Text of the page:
The deaths of adults in the attacks resulted in over 3,000 children losing a parent. Subsequent studies documented children's reactions to these actual losses and to feared losses of life, the protective environment in the aftermath of the attacks, and effects on surviving caregivers.
Following the attacks, President Bush's approval rating soared to 90%. On September 20, 2001, he addressed the nation and a joint session of the United States Congress regarding the events of September 11 and the subsequent nine days of rescue and recovery efforts, and described his intended response to the attacks. New York City mayor Rudy Giuliani's highly visible role won him high praise in New York and nationally.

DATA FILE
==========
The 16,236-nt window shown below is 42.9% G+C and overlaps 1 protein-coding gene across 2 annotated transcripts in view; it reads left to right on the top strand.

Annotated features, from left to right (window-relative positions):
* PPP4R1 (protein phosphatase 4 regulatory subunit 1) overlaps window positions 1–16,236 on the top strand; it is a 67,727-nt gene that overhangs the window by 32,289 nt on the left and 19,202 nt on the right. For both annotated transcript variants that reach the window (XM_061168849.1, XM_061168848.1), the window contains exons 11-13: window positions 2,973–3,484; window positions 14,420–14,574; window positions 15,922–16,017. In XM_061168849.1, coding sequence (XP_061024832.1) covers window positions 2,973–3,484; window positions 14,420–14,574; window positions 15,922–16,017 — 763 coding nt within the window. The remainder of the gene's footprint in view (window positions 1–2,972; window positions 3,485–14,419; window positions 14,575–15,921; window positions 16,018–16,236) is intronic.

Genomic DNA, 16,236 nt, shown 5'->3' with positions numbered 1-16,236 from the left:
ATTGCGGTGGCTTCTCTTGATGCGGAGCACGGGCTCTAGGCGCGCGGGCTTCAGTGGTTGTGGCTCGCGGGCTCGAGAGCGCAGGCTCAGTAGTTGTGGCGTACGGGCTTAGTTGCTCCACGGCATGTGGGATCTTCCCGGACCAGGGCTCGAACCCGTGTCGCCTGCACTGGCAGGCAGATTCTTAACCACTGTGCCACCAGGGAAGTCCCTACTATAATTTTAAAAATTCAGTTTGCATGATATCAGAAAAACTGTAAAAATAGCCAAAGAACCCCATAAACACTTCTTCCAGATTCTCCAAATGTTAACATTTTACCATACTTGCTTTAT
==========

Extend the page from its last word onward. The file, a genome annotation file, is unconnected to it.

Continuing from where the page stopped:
Many relief funds were immediately set up to assist victims of the attacks, with the task of providing financial assistance to the survivors of the attacks and to the families of victims. By the deadline for victim's compensation on September 11, 2003, 2,833 applications had been received from the families of those who were killed.
Contingency plans for the continuity of government and the evacuation of leaders were implemented soon after the attacks. However, Congress was not told that the United States had been under a continuity of government status until February 2002.